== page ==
Finally, there is the sense of taste – and the Fair offers plenty with its infamous ‘Fair Food’ – food so noteworthy it is a guaranteed annual news segment.

This morning I came across a good-effort infographic from our friends @RexHealthcare. It tells us things that we fair-goers may not want to know – but, if you would like to know what you need to know, check it out below:

Todd Harris, M.D.


WakeMed presents a popular and practical program about puberty for pre-teens and their parents (try saying that 5 times fast).

There are separate programs for girls (“Girlology”) and boys (“Guyology”).

Here is a better description from WakeMed’s website about the “Girlology” program (NOTE: “Guyology” will also be offered):

 “When girls learn about puberty before it happens, they face it with greater confidence and even excitement.  This is the perfect time to start healthy, factual conversations.  Join us for this physician-led, mother-daughter program where we will discuss growth & development, bras & bra shopping, hygiene & hair management, nutrition, menstruation, feminine care products, moods and emotions and respect for self & others.”

The presentation is known for being both engaging and factually accurate. Spots fill pretty quickly, so be sure to pre-resgister soon.

As noted in the flyer above, here are details:

  • Wednesday, October 5th
  • 6-8pm
  • Andrews Center (located at WakeMed’s Raleigh campus on New Bern Avenue)
  • You must pre-register here on WakeMed’s website
  • Cost is $20 per pair (parent / parent-substitute and child)


Todd Harris, M.D.

May 30, 2016From today’s News & Observer, a local story about a young accident victim who inspires after losing a leg in a lawn mower accident.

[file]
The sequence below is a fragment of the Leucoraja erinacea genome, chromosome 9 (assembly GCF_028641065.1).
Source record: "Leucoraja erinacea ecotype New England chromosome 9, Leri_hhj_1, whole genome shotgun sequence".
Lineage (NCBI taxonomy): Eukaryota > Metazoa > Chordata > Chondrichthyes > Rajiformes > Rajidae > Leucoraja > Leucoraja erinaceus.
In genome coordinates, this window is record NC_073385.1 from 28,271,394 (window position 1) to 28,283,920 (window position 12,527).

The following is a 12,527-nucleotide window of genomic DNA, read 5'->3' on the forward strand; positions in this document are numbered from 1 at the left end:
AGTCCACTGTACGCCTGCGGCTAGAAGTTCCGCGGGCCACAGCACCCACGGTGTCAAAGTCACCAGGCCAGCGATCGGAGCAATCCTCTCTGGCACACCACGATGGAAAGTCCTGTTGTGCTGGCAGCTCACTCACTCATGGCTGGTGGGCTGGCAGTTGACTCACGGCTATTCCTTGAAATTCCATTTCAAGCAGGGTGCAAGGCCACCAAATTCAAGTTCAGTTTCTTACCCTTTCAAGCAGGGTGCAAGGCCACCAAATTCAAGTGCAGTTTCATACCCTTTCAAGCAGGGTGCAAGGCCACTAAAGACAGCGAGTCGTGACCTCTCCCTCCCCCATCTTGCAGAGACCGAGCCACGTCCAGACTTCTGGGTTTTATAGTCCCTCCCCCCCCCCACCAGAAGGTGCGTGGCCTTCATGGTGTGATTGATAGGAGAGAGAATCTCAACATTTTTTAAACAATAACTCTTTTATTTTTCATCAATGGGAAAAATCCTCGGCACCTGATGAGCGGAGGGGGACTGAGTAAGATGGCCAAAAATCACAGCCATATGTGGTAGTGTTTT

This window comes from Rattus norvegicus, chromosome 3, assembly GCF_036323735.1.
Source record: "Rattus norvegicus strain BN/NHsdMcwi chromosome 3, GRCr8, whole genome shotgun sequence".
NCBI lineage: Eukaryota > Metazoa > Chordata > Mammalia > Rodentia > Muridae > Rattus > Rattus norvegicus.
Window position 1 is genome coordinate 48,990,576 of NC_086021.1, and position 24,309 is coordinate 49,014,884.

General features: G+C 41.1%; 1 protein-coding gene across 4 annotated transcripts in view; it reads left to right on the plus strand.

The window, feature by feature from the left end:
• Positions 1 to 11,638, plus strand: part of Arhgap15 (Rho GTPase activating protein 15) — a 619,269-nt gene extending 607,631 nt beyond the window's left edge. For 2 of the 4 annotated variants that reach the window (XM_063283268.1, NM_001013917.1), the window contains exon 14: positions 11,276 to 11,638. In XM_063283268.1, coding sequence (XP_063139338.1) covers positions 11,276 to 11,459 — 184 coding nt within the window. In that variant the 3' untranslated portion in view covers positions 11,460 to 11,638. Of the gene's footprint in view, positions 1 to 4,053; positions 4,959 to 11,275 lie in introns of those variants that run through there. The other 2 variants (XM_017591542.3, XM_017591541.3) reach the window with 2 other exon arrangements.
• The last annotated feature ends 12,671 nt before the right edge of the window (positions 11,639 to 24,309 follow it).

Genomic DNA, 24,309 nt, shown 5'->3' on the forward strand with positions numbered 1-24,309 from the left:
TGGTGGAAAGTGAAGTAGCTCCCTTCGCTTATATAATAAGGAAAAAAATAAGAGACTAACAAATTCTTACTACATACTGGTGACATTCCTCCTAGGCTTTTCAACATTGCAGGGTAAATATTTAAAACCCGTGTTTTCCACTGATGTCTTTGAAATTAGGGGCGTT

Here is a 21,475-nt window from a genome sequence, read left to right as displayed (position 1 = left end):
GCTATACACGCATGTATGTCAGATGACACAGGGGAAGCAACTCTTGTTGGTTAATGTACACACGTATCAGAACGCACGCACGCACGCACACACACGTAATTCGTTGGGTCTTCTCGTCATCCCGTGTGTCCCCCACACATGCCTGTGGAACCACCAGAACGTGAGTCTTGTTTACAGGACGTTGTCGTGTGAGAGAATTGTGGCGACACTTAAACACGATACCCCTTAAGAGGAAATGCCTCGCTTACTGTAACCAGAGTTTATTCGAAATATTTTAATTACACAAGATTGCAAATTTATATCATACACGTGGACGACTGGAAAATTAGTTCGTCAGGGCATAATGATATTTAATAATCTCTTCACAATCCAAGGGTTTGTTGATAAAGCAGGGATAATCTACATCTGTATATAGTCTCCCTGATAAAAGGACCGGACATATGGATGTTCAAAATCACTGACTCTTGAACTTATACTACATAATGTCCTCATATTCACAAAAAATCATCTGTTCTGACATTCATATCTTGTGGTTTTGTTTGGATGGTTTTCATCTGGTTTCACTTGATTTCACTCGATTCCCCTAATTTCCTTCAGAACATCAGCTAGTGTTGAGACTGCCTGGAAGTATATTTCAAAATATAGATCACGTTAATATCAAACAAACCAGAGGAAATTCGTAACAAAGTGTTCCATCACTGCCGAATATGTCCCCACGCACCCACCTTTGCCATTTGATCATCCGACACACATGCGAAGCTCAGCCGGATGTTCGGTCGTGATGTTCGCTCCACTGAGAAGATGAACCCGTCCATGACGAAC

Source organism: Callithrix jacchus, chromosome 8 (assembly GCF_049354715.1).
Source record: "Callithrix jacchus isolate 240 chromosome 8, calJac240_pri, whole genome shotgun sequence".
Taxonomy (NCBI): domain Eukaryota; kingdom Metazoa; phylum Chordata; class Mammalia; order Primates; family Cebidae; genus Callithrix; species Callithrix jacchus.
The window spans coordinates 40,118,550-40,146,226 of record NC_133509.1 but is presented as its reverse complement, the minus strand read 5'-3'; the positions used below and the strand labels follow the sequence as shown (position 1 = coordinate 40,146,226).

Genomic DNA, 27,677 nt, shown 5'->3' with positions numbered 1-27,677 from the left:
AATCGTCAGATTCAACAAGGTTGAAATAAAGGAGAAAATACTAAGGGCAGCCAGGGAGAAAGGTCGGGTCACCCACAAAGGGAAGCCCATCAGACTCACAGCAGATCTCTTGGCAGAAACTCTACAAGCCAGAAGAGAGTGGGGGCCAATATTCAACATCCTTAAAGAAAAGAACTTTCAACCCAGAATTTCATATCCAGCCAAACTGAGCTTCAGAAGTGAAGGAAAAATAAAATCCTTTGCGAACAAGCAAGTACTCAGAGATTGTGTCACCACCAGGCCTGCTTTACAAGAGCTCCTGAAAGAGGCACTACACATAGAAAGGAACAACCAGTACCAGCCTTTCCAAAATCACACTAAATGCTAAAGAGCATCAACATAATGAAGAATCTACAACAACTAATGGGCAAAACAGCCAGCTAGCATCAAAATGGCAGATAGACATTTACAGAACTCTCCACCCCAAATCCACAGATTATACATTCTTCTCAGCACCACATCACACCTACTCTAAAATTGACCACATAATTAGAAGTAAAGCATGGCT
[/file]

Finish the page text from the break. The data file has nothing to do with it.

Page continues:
He is in a video that will be shown nation-wide to educate about lawn mower safety:

Some ideas about lawn mower safety from HealthyChildren.org

Lawn Mower Safety - HealthyChildren

Todd Harris, M.D.


Today is Friday, May 6, 2016

  • We sign off our answering service at 8:00 am to take calls directly from our office until we finish our evening clinic (typically around 7:00 pm).
  • Also – today – two big annual events have fallen for the first time in our 50 year history on the same day!

1. It’s Nurse Appreciation Day

Bev with BorderWhen you ‘Google’ “quotes about nurses” it is clear people really like their nurses.

It makes sense. They often are how things work in healthcare. Typically, it is the nurse who has the most face-to-face contact with the patient. The word nurse is also a verb – we all know good things have happened when someone is “nursed back to health.”

At RCAM, it is no different. We are thankful for our group of competent and caring nurses. We are dependent on that group. We simply don’t work at all without their special set of skills.

Say “Thank You” to a nurse today (or give them some chocolate – they seem to really like chocolate).

We are taking them to the Kanki today for lunch (they insisted on the Kanki after the Front Office had such a great time last week)


2. It’s Sport-A-Shirt-Share-A-Night Day

2016 Sport a ShirtWe have relaxed our dress code today and are wearing t-shirts with this logo on the front in support the Ronald McDonald House. Physicians can – and do – say a lot about the restaurant. We don’t need to cover that again – do we?

The Ronald McDonald House charity supports families who are going through their most difficult times – during the illness of a loved one (like nurses – see above).

RCAM supports this effort each year and get to wear a t-shirt to work (a “win-win”).


And now, a few details about other parts of our day:


  • 8:00 – 8:30 am: Today if you arrive at the Duraleigh office during that time your child will be seen by our pediatrician(s) covering walk-in patients. These times are for acute sick visits only (symptoms of a short duration).
  • As always, all other visits today are scheduled by appointment only.

Today’s Lineup

  • On Call PediatricianDr. Jen Long will be rounding on our newborns at Rex Hospital
  • In our Duraleigh Office today:  Drs. Lily Harris, Todd Harris, Jen Long, Ben Meares and Tom Sena
  • In our Brier Creek Office today:  Drs. Rick Gessner and Sarah Owrey

After Hours Care

  • Our On Call Pediatrician manages our after hours care.
  • Urgent calls outside regular hours: 919-781-7490
  • After hours backup number: 919-831-5526
  • Poison Control: 1-800-222-1222